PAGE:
An urgent spacewalk was performed on the International Space Station for much needed repairs to a critical system. The repairs started when NASA’s Rick Mastracchio removed a faulty coolant pump far ahead of schedule.
Removing the pump enabled him and partner Mike Hopkins to install a spare on a second spacewalk on the International Space Station, which is now planned for Tuesday. They will not have to go outside a third time as planned. However, given the opportunity to get further ahead Saturday, Mastracchio said he’d prefer to “call it a day” on his seventh career spacewalk.
He had earlier reported feeling “very, very cold,” first in his fingers and then his toes, which he could barely move with his feet fastened to the end of the station’s 58-foot robotic arm.
“Because I’m just floating here on the arm, I’ve got very, very good air flow in my boots, but my toes are quite cold,” he said.
Mastracchio turned on spacesuit heaters, but apparently needed to return inside the station to thaw out.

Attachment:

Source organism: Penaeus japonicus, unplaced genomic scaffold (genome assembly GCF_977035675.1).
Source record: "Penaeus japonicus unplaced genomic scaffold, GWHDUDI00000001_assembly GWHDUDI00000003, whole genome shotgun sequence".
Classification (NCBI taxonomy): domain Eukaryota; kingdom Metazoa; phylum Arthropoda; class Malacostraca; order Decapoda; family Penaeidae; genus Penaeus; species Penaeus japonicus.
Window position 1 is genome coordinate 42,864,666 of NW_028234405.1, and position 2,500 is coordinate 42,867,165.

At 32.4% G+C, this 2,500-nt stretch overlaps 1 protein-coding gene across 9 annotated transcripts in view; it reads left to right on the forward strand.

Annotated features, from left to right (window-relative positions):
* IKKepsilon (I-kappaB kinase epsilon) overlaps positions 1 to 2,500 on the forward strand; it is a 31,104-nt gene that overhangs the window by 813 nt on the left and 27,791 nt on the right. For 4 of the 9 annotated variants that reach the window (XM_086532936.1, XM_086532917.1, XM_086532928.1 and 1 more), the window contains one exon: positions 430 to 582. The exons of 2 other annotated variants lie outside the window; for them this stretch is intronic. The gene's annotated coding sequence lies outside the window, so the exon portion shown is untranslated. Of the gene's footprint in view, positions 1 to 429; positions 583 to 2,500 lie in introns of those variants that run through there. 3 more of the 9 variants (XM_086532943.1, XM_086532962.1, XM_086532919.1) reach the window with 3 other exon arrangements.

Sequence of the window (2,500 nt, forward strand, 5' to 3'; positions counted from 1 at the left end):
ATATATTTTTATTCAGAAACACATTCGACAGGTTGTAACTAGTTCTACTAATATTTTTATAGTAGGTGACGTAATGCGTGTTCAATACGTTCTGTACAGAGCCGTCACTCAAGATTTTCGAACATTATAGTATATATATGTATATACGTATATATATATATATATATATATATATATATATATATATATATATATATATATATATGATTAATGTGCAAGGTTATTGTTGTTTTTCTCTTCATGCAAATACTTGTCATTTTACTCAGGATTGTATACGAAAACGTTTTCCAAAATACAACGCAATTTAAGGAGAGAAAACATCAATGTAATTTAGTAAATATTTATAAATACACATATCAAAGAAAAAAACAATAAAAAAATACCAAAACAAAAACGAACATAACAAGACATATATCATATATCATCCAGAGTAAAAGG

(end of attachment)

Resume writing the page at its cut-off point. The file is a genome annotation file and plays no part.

He plans to switch to a different spacesuit for the next excursion, which had been planned Monday but will take an extra day to get ready.
Despite ending an hour earlier than planned, Saturday’s five-hour, 28-minute spacewalk accomplished more than expected.
Masstracchio and Hopkins, who was on his first spacewalk, successfully slid a refrigerator-sized pump module from a station girder and stowed it away.
Timelines had called for preparing the 780-pound box for removal but completing that work on a second spacewwalk.
“Early Christmas,” astronaut Doug Wheelock radioed from Houston after Mastracchio released a last bolt.
A valve inside the pump module failed on Dec. 11, limiting its ability to regulate temperatures in one of the two external coolant loops that dissipate heat generated by station systems.
Non-essential systems were shut down in the U.S. portion of the complex, putting science research on hold and leaving the station more vulnerable to a failure of the second loop.
NASA delayed the launch of a resupply mission and scheduled up to three spacewalks to replace the pump module with the bad valve.
Mastracchio got things off to a fast start, accomplishing with surprising ease what was expected to be the day’s toughest task.